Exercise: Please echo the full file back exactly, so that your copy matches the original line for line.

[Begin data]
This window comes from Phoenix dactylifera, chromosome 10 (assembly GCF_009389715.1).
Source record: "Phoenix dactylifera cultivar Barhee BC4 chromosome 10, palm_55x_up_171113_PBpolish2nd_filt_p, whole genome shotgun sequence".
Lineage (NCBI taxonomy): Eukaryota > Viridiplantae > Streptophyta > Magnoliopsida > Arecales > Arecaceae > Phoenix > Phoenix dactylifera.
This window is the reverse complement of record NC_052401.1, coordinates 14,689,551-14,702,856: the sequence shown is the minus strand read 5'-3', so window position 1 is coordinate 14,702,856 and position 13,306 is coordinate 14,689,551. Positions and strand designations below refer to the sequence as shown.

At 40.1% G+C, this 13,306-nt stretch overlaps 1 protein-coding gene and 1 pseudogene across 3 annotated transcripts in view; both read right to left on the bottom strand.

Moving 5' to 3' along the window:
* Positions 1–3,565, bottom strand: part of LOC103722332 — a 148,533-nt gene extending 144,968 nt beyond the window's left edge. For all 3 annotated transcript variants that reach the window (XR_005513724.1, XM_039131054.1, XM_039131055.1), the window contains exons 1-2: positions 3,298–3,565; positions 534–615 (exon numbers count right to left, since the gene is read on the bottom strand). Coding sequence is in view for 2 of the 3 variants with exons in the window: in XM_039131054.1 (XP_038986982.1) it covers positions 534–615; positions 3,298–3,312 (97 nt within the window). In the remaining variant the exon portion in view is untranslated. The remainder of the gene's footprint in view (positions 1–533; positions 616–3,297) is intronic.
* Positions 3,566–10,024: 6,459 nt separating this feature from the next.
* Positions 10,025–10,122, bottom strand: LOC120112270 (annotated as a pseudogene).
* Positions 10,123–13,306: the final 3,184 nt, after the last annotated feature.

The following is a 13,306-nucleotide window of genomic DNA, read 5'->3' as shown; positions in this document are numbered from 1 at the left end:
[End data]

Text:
This window comes from Phoenix dactylifera, chromosome 10 (assembly GCF_009389715.1).
Source record: "Phoenix dactylifera cultivar Barhee BC4 chromosome 10, palm_55x_up_171113_PBpolish2nd_filt_p, whole genome shotgun sequence".
Lineage (NCBI taxonomy): Eukaryota > Viridiplantae > Streptophyta > Magnoliopsida > Arecales > Arecaceae > Phoenix > Phoenix dactylifera.
This window is the reverse complement of record NC_052401.1, coordinates 14,689,551-14,702,856: the sequence shown is the minus strand read 5'-3', so window position 1 is coordinate 14,702,856 and position 13,306 is coordinate 14,689,551. Positions and strand designations below refer to the sequence as shown.

At 40.1% G+C, this 13,306-nt stretch overlaps 1 protein-coding gene and 1 pseudogene across 3 annotated transcripts in view; both read right to left on the bottom strand.

Moving 5' to 3' along the window:
* Positions 1–3,565, bottom strand: part of LOC103722332 — a 148,533-nt gene extending 144,968 nt beyond the window's left edge. For all 3 annotated transcript variants that reach the window (XR_005513724.1, XM_039131054.1, XM_039131055.1), the window contains exons 1-2: positions 3,298–3,565; positions 534–615 (exon numbers count right to left, since the gene is read on the bottom strand). Coding sequence is in view for 2 of the 3 variants with exons in the window: in XM_039131054.1 (XP_038986982.1) it covers positions 534–615; positions 3,298–3,312 (97 nt within the window). In the remaining variant the exon portion in view is untranslated. The remainder of the gene's footprint in view (positions 1–533; positions 616–3,297) is intronic.
* Positions 3,566–10,024: 6,459 nt separating this feature from the next.
* Positions 10,025–10,122, bottom strand: LOC120112270 (annotated as a pseudogene).
* Positions 10,123–13,306: the final 3,184 nt, after the last annotated feature.

The following is a 13,306-nucleotide window of genomic DNA, read 5'->3' as shown; positions in this document are numbered from 1 at the left end: